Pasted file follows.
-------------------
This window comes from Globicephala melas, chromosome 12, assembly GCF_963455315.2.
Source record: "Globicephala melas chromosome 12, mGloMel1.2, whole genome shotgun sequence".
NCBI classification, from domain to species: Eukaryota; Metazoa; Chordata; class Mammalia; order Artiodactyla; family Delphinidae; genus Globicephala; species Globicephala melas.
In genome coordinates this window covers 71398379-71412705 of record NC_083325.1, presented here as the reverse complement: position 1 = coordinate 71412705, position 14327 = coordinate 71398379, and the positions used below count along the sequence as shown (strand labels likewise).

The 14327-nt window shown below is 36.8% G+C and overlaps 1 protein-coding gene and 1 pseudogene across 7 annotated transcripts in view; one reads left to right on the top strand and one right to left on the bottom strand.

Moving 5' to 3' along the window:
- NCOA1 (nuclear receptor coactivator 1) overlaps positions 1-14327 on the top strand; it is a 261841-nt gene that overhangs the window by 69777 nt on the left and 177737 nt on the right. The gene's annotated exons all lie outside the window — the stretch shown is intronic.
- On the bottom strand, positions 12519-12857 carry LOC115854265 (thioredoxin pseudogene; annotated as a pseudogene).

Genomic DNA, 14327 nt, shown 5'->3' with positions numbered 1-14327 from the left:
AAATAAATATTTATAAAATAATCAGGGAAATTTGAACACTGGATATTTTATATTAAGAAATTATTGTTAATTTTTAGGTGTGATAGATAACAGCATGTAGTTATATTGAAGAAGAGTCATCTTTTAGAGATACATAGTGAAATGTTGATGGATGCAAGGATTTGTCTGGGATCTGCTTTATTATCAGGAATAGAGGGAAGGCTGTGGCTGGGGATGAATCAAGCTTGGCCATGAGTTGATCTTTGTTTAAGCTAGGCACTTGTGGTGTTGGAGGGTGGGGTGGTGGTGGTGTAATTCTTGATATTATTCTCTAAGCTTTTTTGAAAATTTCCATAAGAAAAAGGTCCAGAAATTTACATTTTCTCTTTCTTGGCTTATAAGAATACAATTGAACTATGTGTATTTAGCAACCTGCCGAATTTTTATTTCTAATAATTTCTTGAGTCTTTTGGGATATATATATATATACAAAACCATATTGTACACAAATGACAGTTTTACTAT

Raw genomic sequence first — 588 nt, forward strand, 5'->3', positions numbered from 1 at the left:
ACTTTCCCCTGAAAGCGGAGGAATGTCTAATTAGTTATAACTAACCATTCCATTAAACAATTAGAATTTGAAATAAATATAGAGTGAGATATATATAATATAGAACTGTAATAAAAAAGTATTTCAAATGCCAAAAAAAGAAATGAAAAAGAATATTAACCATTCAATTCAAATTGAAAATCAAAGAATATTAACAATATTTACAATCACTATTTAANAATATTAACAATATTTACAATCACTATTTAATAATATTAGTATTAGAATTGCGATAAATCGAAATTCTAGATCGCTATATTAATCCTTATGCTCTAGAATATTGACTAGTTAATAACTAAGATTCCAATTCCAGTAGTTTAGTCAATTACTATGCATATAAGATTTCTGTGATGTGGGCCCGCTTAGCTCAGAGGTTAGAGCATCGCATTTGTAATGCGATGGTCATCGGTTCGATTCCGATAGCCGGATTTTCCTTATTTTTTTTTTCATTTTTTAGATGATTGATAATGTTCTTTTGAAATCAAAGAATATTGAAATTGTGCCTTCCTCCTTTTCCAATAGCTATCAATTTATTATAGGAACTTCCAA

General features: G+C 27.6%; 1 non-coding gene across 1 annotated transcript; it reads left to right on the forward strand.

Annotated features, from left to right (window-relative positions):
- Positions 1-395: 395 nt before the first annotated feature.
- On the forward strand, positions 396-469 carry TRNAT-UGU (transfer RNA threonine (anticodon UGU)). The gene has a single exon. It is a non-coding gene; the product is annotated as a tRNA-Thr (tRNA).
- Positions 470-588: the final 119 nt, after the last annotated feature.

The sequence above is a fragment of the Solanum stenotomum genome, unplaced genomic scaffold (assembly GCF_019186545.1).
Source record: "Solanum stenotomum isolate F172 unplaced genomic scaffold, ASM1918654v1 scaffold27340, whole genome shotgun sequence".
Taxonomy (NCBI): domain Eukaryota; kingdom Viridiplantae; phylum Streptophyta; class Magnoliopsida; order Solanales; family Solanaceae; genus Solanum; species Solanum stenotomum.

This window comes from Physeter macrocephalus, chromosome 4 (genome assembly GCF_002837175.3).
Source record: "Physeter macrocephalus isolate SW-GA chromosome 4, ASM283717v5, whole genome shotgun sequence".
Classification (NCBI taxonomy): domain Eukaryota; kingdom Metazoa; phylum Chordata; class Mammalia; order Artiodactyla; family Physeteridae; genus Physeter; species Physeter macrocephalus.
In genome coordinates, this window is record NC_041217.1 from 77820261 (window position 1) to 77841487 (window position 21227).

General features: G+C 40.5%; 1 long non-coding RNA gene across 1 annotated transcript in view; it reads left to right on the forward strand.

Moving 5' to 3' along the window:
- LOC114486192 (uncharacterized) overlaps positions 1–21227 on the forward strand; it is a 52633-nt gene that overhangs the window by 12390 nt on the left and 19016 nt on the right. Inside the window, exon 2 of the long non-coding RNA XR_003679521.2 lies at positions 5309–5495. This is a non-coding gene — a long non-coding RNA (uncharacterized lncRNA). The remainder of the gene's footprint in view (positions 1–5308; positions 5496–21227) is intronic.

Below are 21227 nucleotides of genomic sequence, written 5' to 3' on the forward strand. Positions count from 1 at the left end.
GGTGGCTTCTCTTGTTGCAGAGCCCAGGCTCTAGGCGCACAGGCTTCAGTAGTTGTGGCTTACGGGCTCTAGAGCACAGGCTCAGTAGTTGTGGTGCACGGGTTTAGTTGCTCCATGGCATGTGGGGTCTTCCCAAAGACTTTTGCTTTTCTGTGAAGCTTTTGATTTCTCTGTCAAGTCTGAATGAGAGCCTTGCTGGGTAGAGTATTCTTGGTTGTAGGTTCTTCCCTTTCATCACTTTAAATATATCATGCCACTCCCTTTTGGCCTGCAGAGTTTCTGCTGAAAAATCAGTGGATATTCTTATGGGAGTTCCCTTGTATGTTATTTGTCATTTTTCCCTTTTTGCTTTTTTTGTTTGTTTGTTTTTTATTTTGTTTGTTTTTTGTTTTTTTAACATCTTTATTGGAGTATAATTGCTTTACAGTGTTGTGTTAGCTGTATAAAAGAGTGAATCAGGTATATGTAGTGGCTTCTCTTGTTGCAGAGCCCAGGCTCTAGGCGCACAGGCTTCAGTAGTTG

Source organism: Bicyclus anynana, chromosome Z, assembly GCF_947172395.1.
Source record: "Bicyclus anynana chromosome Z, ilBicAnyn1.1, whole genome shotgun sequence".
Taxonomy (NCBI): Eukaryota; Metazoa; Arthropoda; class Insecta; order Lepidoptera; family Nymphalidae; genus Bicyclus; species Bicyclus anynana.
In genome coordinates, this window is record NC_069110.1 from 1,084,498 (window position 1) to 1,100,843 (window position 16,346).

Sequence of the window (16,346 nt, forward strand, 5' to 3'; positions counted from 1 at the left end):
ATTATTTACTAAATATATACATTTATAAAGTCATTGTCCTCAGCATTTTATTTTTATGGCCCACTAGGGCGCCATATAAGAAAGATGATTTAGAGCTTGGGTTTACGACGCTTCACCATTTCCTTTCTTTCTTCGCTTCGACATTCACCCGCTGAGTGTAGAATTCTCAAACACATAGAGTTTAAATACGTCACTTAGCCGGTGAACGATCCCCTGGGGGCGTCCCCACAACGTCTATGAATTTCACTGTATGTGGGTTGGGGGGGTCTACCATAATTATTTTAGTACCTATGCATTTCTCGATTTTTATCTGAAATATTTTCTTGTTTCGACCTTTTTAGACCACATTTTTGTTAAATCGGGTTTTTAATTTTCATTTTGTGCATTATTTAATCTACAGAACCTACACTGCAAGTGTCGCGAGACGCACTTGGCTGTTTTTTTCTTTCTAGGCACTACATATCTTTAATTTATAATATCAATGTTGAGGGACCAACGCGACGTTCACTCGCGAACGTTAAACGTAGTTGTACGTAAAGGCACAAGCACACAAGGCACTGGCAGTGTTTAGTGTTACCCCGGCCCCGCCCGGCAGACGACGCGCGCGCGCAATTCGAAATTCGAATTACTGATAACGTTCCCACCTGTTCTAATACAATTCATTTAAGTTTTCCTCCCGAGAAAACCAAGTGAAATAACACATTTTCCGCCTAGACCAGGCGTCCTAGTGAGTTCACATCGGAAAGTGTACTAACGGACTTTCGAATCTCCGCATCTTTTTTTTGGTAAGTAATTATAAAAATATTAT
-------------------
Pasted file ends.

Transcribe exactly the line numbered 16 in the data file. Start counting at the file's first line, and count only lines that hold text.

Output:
- On the forward strand, positions 396-469 carry TRNAT-UGU (transfer RNA threonine (anticodon UGU)). The gene has a single exon. It is a non-coding gene; the product is annotated as a tRNA-Thr (tRNA).